I’ve had anxiety for as long as I can remember, but I realized there was a name for the condition only in my 30s. One day at the library I found a book called Overcoming Anxiety for Dummies. It was as if the author described all the quirkiest components of what I previously thought was simply my personality. It turns out that, in fact, generalized anxiety disorder is so common that it is a diagnosis shared by millions. If misery loves company, then I suppose the knowledge that I am not alone in my mental illness provides some twisted sense of relief.
When I got involved in animal rescue, I soon discovered that cats, and later dogs, would provide me with a type of anxiety alleviation that I hadn’t experienced in my younger years via substance abuse or unstable relationships with similarly afflicted men. Perhaps the greatest gift from my cats is their calm, unconditional love. I hadn’t understood this phenomenon before, and once I discovered it, I found it far superior to any substance I had used to mask my lifelong struggle with angst.
My cats don’t eliminate my anxiety. But, as with many other people, they do help relieve it. Let me share with you the ways.
My mind is a busy entity that has trouble slowing itself down. I often think of it as a turbocharged engine that won’t stop, and I publicly refer to my brain as having a mind of its own (as if such a thing were possible). As a creative type, sometimes my ideas flow so fast and furious that it’s hard to record them during the busy life I live. I find that it’s at the beginning and end of days that I can sit peacefully with one or more of my cats on my lap and simply enjoy the moment.
I sometimes get painfully lonely, especially when my kids are gone. I don’t have a large human family, and those who I do have are one state away, in Oregon. Most of my closest friends are also there; it’s where I am originally from. But my cats help me feel more connected to the world at large. Of course, I feel a connection with each of my felines, but I also feel connected to the animal rescue community, which means a lot to me.
Like so many others, I am constantly overwhelmed with the number of homeless cats in the world. I’d be lying if I said the issue of pet overpopulation didn’t profoundly disturb me. But I am comforted by the fact that providing safe housing, high-quality meals, and love to my rescue cats is act of service that I don’t need to leave my house to be a part of.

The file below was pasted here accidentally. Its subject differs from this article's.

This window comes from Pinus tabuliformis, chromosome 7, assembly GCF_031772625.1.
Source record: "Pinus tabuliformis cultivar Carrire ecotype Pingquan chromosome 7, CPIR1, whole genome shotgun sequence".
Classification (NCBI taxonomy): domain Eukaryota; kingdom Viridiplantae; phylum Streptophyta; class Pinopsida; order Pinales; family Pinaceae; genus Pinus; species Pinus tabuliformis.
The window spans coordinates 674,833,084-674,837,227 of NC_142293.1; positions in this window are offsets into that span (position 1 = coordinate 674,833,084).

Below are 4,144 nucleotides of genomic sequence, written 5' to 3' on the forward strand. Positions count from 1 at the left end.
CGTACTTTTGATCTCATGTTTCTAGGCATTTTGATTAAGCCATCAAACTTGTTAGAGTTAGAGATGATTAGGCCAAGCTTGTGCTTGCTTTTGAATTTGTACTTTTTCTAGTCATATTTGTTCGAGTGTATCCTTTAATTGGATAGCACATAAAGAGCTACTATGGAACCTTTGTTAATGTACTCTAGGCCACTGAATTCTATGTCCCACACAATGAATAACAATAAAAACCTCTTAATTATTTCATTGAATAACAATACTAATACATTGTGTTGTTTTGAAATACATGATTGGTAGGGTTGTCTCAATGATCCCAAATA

This is the most special part of being a cat person. I’ve heard people complain that they feel their cats are indifferent to them, but I have never sensed such coldness from any of my own. Some are more independent than others, sure, but I know all of them love me. I am genuinely flattered when a feline chooses to perch near me on my bed or couch. I know this means they feel affection for me. And even the most hardened and weary of us need to feel loved.
Compared with the average middle class American, my life has been a bit rough around the edges. I grew up poor, and while I no longer live in poverty, I still struggle to make ends meet. I often feel as though my heart is larger than my pocketbook. I’d like to be able to do more for my kids, my cats, my dogs, and my community than I can do with the resources I have. But I know lots of people face much more difficult challenges. Relatively speaking, I am quite blessed. I love hearing stories of people who overcome challenges to become better people and inspire to write them myself. My cats help me stay focused on my goals, which include eventually writing a memoir about the healing power that cats have brought to my life. Having tangible goals relieves stress and also makes me feel like an integral part of the larger world we all inhabit.
When I adopted my first cat, I didn’t know that act would help with my anxiety. Fortunately, I have learned that the healing power of a cat sitting on my chest is at least as powerful as my daily dose of Prozac. And for that I am grateful.
How about you? Do your cats help you with anxiety? How? Let us know in the comments!
About Kezia Willingham: Also known as the Breadwinning Laundry Queen, Kezia works for an urban Head Start program and is a regular contributor to Catster and Dogster. She lives with her family, which includes a pack of rescued cats and dogs, in Seattle. You can follow her on Twitter.